Kodak Moments are fading fast

If it’s not a sign of the times, it certainly is a snapshot of it. As Bob Dylan prophetically proclaimed, “the times they are a changing’.” And he said that in 1964!

If it’s not a sign of the times, it certainly is a snapshot of it. As Bob Dylan prophetically proclaimed, “the times they are a changing’.” And he said that in 1964!

Flash forward nearly five decades or so — a few flips of the old photo album pages in the grand scheme of things — and just last week the granddaddy of film and photography, Kodak, announces that it is filing for bankruptcy.

How many of us felt oddly sad when we heard that? After all, Kodak made it possible for us to freeze-frame our world, to record everything important in our lives and put them in slide carousels and scrapbooks and frames and in keepsake boxes. I can hear younger readers exclaiming aloud: “Why would I want to put pictures in boxes, I have them all right here on my cellphone.” Also: “What the heck is a slide carousel?” And: “Who’s Bob Dylan?”

It’s hard to impress upon the younger set just how much Kodak meant to families and especially to stores that sold film. Yes, believe it or not, it used to actually cost money to make a picture! Just a few years ago, it would cost me around $18 for a roll of 24 exposure film, including the 24 nice four-by-six prints that I then put into scrapbooks or boxes instead of computer files.

That’s assuming all 24 pictures turned out well enough to keep, because, believe it or not young non-baby boomer people, you couldn’t actually see the picture instantaneously when you took it. This is a foreign concept to those who only know the amazing world of digital photography, where people take 24 pictures of their cat on a daily basis before heading out to take dozens more of nothing in particular. Yes, taking photographs was a bit of a crap shoot back then, and unfortunately that was often the best way to describe how the pictures turned out.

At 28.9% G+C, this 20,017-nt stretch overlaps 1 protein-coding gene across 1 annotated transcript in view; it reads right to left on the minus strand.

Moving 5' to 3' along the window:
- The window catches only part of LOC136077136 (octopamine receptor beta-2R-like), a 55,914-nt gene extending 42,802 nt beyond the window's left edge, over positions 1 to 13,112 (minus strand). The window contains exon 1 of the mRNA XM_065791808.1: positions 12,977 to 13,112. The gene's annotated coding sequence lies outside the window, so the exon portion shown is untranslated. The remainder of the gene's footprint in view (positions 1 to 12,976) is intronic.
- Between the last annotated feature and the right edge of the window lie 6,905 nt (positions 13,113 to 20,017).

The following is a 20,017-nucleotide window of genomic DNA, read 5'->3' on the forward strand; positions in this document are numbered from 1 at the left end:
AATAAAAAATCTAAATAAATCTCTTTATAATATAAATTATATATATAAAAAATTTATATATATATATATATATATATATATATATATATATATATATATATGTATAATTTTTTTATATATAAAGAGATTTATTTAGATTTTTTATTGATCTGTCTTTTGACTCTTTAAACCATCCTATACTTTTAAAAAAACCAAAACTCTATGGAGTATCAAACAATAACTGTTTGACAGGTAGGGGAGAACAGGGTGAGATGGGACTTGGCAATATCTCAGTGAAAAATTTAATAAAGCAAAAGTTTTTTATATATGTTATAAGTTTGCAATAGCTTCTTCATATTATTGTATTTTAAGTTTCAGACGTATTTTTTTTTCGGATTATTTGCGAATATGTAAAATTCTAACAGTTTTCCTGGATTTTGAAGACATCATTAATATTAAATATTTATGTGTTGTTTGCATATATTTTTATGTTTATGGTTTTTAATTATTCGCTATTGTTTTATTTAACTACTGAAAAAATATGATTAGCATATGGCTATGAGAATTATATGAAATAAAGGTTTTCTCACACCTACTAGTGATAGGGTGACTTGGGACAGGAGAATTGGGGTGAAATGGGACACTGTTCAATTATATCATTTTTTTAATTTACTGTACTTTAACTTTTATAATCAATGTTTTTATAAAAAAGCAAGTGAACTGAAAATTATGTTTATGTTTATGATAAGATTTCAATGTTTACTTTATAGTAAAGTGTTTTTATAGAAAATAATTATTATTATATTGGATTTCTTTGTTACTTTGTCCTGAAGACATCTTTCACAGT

So 18 bucks for 24 photos, or 75 cents every time I pressed the shutter. And if that doesn’t make you shudder, last week, over four days, I took over 1,200 pictures with my two cameras, using five digital memory cards. And it didn’t cost me one red cent or any other colour cent other than buying the cards in the first place — which I can erase and re-use once the pictures are downloaded.

No wonder Kodak has gone the way of Blockbuster video, electric typewriters and Polaroid instant film. Yes, it’s gone the way of the dodo bird, which ironically is a saying that has, itself, gone the way of the dodo bird. (The younger set may have to look that one up.)

And speaking of irony, guess who invented the first digital camera? That’s right, Blockbuster video. I’m kidding of course; it really was, ironically, Kodak.

Yep. In the 1990s, Kodak spent billions developing the instant photo technology that is inside most of today’s digital cameras and cellphones. In a move that would be comparable to selling your thousand shares in Apple because you didn’t like the beige colour of the new MacIntosh computers in 1984, Kodak decided to keep its focus (haha) on its lucrative film business rather than gamble on the new-fangled pixels, megabytes and digital digits.